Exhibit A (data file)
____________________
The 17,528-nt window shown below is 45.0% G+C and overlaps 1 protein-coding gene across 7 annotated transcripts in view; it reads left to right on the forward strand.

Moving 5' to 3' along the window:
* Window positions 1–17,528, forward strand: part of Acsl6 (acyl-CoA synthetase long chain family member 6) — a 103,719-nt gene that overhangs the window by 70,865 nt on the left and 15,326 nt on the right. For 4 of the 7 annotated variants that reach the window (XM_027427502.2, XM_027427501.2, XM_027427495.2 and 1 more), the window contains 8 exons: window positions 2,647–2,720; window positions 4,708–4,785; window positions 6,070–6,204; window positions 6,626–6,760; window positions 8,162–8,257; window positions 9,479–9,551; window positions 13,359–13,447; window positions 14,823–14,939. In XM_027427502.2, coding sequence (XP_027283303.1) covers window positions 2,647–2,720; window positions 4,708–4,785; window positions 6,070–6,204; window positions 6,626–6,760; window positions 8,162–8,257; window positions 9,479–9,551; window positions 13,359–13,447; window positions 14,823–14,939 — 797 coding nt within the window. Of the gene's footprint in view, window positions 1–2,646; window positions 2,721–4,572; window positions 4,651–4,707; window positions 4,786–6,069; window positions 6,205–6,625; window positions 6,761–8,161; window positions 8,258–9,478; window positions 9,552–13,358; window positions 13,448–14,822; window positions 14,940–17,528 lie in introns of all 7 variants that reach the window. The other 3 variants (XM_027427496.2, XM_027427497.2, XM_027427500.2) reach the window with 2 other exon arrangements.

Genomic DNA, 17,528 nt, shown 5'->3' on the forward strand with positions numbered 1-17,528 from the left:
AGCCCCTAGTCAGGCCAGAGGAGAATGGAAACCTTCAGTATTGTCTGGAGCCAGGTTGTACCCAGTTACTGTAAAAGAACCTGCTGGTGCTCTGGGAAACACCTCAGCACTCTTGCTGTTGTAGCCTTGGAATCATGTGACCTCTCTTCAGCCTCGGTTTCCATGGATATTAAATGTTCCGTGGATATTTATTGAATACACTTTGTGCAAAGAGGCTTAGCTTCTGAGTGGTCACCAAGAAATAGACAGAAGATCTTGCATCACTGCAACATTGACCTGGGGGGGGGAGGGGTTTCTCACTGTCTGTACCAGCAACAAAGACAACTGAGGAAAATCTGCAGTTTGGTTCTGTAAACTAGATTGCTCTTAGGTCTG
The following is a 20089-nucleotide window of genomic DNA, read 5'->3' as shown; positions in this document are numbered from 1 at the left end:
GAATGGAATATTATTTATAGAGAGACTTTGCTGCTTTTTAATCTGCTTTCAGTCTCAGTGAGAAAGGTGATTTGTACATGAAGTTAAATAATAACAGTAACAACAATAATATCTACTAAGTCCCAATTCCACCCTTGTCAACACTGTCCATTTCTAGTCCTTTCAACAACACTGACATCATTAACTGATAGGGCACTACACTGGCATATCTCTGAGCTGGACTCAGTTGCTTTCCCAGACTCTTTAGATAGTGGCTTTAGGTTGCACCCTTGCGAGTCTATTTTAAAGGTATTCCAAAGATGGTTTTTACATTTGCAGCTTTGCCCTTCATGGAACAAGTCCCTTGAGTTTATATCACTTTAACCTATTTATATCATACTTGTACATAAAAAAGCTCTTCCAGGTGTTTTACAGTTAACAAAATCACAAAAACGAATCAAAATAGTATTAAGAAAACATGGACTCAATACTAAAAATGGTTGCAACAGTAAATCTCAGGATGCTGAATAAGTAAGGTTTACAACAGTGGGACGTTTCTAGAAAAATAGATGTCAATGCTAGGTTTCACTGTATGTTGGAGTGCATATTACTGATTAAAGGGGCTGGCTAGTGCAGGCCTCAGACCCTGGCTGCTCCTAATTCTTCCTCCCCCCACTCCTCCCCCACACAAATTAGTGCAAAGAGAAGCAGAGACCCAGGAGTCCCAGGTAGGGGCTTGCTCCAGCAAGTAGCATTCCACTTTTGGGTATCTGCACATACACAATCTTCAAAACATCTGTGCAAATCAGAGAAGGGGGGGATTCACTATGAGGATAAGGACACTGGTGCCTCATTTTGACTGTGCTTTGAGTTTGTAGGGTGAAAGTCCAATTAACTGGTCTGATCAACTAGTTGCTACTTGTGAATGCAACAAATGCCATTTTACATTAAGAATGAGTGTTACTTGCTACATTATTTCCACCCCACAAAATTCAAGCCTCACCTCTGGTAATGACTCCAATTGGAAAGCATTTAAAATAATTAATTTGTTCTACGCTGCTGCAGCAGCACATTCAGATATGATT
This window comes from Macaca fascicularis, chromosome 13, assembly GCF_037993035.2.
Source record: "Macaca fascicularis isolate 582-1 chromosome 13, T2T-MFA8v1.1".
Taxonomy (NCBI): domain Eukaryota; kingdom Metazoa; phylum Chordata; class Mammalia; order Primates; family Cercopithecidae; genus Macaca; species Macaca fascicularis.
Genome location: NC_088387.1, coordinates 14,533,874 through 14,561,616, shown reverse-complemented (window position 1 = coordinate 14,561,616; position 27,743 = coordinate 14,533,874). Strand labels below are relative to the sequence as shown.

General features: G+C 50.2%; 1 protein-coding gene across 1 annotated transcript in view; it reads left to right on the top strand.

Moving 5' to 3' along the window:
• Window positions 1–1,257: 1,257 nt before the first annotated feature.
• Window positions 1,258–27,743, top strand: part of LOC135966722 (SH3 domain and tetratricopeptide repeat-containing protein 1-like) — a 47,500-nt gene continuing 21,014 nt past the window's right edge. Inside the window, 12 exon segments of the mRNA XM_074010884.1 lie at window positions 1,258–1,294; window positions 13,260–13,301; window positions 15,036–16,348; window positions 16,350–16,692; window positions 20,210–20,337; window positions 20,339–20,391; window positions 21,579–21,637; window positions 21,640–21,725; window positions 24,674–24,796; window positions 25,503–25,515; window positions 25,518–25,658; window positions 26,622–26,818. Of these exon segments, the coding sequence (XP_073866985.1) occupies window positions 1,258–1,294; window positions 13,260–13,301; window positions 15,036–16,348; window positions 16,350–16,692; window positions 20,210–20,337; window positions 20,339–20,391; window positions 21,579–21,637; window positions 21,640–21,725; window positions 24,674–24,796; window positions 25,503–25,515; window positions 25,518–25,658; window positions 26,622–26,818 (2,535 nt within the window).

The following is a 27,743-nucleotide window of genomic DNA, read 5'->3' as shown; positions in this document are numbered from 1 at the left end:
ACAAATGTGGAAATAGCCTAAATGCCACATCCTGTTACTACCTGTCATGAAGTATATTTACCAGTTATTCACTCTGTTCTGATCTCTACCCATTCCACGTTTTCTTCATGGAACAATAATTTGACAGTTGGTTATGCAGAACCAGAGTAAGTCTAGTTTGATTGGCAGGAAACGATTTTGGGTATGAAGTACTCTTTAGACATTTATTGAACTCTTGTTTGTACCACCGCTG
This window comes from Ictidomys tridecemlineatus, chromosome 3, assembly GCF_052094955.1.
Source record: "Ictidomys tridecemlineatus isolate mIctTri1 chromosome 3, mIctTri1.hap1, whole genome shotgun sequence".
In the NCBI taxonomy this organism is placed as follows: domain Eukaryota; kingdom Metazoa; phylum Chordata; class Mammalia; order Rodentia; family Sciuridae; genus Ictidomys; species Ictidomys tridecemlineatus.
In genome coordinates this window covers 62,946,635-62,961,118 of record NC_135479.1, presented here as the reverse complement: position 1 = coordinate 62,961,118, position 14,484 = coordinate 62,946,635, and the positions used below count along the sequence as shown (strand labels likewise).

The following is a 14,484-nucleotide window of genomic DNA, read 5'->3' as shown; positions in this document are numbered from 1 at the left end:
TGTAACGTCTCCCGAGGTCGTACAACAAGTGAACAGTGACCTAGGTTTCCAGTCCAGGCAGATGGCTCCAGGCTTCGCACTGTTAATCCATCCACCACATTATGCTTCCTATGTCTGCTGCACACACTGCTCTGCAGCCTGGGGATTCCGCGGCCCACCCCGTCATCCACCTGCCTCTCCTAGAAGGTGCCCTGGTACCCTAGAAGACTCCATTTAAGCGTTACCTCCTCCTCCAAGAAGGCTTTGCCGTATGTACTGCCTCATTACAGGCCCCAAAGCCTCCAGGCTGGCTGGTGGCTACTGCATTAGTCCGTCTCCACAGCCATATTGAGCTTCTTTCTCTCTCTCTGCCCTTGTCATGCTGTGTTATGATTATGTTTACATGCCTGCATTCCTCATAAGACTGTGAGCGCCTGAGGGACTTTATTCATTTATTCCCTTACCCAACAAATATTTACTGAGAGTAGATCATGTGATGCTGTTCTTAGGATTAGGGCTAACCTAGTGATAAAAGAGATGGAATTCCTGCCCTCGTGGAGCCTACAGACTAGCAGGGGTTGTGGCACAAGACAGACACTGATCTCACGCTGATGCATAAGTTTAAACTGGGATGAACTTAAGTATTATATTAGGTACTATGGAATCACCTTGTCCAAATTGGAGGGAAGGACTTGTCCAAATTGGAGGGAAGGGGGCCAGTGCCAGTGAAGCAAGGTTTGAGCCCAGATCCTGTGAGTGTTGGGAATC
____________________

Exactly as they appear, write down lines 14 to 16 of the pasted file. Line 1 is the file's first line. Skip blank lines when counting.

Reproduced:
• Window positions 1–1,257: 1,257 nt before the first annotated feature.
• Window positions 1,258–27,743, top strand: part of LOC135966722 (SH3 domain and tetratricopeptide repeat-containing protein 1-like) — a 47,500-nt gene continuing 21,014 nt past the window's right edge. Inside the window, 12 exon segments of the mRNA XM_074010884.1 lie at window positions 1,258–1,294; window positions 13,260–13,301; window positions 15,036–16,348; window positions 16,350–16,692; window positions 20,210–20,337; window positions 20,339–20,391; window positions 21,579–21,637; window positions 21,640–21,725; window positions 24,674–24,796; window positions 25,503–25,515; window positions 25,518–25,658; window positions 26,622–26,818. Of these exon segments, the coding sequence (XP_073866985.1) occupies window positions 1,258–1,294; window positions 13,260–13,301; window positions 15,036–16,348; window positions 16,350–16,692; window positions 20,210–20,337; window positions 20,339–20,391; window positions 21,579–21,637; window positions 21,640–21,725; window positions 24,674–24,796; window positions 25,503–25,515; window positions 25,518–25,658; window positions 26,622–26,818 (2,535 nt within the window).

The following is a 27,743-nucleotide window of genomic DNA, read 5'->3' as shown; positions in this document are numbered from 1 at the left end: